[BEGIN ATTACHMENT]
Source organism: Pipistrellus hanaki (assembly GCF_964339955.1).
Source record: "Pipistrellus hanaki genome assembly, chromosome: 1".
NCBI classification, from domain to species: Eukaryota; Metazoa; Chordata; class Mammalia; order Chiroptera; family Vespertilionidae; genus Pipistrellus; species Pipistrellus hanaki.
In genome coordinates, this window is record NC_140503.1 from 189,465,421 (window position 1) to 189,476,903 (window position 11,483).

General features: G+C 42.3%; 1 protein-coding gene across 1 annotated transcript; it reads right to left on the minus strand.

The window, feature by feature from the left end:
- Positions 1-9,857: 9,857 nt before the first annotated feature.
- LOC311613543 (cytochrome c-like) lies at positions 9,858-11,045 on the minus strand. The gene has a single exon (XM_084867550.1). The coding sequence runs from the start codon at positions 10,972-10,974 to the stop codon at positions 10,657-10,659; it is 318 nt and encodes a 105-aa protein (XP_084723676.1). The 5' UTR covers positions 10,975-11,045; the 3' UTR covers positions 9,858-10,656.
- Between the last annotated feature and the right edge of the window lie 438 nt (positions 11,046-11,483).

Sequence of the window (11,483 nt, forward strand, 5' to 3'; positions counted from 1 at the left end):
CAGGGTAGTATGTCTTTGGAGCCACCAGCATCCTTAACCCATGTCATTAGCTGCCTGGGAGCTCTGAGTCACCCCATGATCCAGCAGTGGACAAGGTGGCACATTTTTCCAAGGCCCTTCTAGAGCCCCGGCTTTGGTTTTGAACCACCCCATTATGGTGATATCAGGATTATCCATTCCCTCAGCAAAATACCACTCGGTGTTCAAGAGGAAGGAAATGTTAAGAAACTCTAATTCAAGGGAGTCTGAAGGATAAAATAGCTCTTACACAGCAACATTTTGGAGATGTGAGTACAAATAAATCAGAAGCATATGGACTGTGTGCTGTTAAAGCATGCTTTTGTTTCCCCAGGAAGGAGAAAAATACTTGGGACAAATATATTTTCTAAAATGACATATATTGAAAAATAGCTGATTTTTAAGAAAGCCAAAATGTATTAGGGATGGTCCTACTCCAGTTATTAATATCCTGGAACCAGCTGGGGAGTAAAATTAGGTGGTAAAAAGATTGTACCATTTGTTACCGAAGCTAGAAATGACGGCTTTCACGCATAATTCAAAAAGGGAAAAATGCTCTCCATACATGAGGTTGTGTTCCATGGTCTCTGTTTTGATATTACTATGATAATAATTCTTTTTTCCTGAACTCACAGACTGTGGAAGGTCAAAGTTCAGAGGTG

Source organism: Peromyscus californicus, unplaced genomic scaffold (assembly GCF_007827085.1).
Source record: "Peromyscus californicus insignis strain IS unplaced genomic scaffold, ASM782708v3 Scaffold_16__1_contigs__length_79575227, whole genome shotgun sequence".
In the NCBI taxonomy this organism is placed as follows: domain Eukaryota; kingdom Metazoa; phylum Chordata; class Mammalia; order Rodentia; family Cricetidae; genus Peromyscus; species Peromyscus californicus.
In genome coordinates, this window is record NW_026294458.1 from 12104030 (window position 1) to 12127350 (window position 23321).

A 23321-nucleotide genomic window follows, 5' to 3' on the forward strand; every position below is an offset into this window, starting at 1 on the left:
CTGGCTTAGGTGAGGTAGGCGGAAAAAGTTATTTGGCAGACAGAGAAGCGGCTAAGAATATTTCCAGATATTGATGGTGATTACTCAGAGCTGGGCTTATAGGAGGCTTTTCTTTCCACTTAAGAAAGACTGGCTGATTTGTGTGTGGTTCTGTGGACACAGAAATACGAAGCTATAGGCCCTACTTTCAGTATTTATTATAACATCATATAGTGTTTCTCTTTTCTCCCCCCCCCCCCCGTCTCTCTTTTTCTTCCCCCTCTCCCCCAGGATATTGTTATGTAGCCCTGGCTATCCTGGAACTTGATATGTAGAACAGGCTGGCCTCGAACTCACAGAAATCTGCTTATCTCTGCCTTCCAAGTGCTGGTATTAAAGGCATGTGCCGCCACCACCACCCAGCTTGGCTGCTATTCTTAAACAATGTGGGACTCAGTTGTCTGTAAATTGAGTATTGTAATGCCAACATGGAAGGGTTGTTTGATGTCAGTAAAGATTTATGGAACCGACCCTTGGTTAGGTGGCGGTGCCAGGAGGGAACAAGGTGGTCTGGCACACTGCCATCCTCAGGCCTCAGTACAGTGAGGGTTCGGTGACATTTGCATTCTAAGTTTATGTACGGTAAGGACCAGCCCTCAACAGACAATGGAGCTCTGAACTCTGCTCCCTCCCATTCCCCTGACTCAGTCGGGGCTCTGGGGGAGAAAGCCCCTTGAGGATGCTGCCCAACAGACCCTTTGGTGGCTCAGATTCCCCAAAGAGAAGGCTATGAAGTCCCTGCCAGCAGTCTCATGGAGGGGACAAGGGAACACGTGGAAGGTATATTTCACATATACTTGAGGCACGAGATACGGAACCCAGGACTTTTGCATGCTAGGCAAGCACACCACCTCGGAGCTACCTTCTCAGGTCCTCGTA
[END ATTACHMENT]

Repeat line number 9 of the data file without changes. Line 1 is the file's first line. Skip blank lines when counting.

- Between the last annotated feature and the right edge of the window lie 438 nt (positions 11,046-11,483).